A blog entry by Patrick Redmond
I recently had chance to interview Steve Fuller; Professor of Sociology at Warwick University and I was eager to find out his thoughts on the relationship between science and religion. I was nervous about this interview as I’m not an academic and I’m still trying to work out my own views on many aspects of this area. Steve on the other hand is a full time Professor who spends many hours debating this subject.
You can listen to the original interview at http://www.badcast.co.uk/ which appears on Episode 13. Or you can go to http://ipad.io/K9W
In a Guardian article from the beginning of May and during the interview he proposed a view of the development of science analogous to that of the church during the Reformation. In this imaginative construct the scientific establishment plays the role of the Catholic hierarchy, dominating and unforgiving in its eradication of heresy. The Protestants are those groups that challenge the scientific orthodoxy. Brave souls that dare to question the edicts of the self-appointed holders of truth.
He argues that just as the Protestants of the Reformation and onwards had a right to call their beliefs religion, so these non-orthodox scientists should be allowed their place in the pantheon of learning. He even has a hopeful meme of his own for this phenomenon “protscience”.
The interview was involved and for me at least challenging. Steve questioned my own definitions of science. I asserted that for me good science used careful experimentation, evidence gathering and analysis to reach a conclusion. To him this is too limiting and reeks of adherence to a dogma that stifles scientific freedom and empowerment. My definition might be narrow, but his is so wide that you could drive a bus through, sideways.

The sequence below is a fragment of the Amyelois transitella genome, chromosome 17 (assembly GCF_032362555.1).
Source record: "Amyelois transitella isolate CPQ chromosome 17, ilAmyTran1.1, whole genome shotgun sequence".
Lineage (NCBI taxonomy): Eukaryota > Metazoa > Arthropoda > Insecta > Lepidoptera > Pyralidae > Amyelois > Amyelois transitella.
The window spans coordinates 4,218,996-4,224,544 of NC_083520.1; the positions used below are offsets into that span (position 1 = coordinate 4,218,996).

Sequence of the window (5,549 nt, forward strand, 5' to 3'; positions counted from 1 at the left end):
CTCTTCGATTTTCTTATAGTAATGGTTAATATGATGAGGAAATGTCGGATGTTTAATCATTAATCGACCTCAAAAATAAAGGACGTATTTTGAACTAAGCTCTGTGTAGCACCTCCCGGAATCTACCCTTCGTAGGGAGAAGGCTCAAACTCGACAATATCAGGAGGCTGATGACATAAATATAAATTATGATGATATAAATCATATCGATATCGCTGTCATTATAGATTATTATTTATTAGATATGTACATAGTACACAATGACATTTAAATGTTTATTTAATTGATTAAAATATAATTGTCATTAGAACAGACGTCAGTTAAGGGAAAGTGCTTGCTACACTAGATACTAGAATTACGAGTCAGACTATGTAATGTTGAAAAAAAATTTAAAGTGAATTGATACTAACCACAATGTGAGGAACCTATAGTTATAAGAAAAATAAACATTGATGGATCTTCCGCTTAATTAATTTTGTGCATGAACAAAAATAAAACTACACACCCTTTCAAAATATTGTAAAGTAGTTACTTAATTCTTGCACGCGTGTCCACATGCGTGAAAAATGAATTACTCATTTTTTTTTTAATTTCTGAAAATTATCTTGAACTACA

Who are these protscientists? It appears to be anybody that says they are doing science. Young Earth creationists searching for proof of a mythical 6000 years age tag, whilst studiously disregarding the mountain of evidence against them, would be classed as scientists. So too would proponents of alternative remedies based on misconceptions of human anatomy and a reworking of the laws of physics and chemistry. He would set these groups on a level with the disciplined individuals that spend years collecting and collating data to refine and redefine their theories according to methods that can be accounted for and that make sense.
Steve takes a somewhat Voltairian stance in that he may not agree with the conclusions of these groups, but he will fight for their right to do their science. This admirable if, to my mind, misguided position is possibly what led to his taking the stand in the Dover v Kitzmiller trial on behalf of the intelligent design movement. I don’t however think that we need the new term protscience as I believe that pseudoscience adequately covers this area.
I said during the interview that people can be intelligent but still act irrationally. In his response on the site Uncommon Descent he asserts that this was a “self serving” and “strange” view. I stand by it though. The whole cognitive area of heuristics and bias proposed by amongst others Nobel Laureate Daniel Kahneman illustrate that it is not only possible but common for people to be able to score highly in tests of intelligence but then go on to make decisions in opposition to the evidence presented to them.
He goes on to deride skeptics in general, and definitely me, for being selectively skeptical and accepting the scientific dogma of the priesthood. This is simplistic and misleading. All theories are open to question but the reality is that given the complexity of many of science’s big questions it’s hard to do anything more than weigh up the data that’s presented by those in a position to gather it. I’m not going to expend immense amounts of energy investigating theories that have a mass of solid evidence backing them or require me to construct my own particle accelerator, giant telescope or space station. I will however read with interest the reports and findings of the scientists that continue to work in these areas.
In some respects then Steve is right in accusing me of being selective in my skepticism. I will continue to reserve my harshest judgment for those that ask me to believe things without providing sufficient evidence, such as psychics, homeopaths and proponents of intelligent design.
Patrick Redmond is one of the organisers of Birmingham Skeptics in the Pub. A copy of this blog post can be found at the Badpsychics website.